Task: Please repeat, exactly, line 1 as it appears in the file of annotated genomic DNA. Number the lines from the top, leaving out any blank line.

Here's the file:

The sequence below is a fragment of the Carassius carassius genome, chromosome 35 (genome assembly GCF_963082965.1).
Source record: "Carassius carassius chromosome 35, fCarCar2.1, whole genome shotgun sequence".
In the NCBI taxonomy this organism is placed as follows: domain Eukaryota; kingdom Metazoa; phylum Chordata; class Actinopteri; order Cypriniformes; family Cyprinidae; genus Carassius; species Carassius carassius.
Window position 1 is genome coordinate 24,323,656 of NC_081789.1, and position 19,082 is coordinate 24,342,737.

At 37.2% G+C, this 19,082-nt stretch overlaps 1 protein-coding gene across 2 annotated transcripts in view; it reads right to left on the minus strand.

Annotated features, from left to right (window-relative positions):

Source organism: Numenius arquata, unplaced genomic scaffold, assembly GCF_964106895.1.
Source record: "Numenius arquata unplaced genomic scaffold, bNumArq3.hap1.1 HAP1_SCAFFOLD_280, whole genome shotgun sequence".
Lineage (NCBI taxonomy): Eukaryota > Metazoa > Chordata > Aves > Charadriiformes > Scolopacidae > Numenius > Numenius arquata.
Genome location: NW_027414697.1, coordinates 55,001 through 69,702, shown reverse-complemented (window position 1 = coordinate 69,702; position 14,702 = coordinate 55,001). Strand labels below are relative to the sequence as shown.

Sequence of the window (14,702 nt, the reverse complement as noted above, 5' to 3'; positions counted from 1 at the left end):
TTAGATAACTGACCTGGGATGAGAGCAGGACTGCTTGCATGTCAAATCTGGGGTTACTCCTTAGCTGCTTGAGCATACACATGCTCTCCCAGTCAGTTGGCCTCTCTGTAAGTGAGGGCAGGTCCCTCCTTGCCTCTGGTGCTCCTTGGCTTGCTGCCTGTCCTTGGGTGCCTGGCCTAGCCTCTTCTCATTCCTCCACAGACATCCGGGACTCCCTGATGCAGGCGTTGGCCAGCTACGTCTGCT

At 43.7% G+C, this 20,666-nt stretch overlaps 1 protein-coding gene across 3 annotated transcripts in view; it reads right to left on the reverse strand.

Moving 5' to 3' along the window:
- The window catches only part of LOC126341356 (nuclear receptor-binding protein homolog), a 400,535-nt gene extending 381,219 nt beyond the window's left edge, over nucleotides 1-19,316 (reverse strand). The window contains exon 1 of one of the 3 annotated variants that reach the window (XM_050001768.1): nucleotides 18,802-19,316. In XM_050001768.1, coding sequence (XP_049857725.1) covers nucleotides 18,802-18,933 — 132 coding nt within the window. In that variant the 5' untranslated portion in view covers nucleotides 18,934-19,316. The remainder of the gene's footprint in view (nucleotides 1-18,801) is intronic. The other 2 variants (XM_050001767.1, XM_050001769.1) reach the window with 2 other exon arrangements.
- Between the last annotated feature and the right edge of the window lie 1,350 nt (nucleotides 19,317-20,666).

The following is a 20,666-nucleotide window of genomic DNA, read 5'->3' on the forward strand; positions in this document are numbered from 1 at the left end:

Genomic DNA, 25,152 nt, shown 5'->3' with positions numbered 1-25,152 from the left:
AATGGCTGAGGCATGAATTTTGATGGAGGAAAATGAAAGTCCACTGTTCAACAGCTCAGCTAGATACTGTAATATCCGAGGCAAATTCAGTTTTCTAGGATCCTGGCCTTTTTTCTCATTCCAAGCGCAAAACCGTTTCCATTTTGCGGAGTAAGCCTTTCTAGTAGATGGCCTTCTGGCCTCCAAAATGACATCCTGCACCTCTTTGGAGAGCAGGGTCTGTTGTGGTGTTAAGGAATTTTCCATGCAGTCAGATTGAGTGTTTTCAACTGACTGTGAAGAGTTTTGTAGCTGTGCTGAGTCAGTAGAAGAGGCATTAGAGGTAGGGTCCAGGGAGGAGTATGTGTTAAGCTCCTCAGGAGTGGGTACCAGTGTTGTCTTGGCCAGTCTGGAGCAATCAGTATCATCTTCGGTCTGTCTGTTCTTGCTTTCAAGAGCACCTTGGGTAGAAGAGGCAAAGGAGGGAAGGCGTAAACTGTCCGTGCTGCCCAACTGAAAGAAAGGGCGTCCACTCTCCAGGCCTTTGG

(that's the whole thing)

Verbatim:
The sequence below is a fragment of the Carassius carassius genome, chromosome 35 (genome assembly GCF_963082965.1).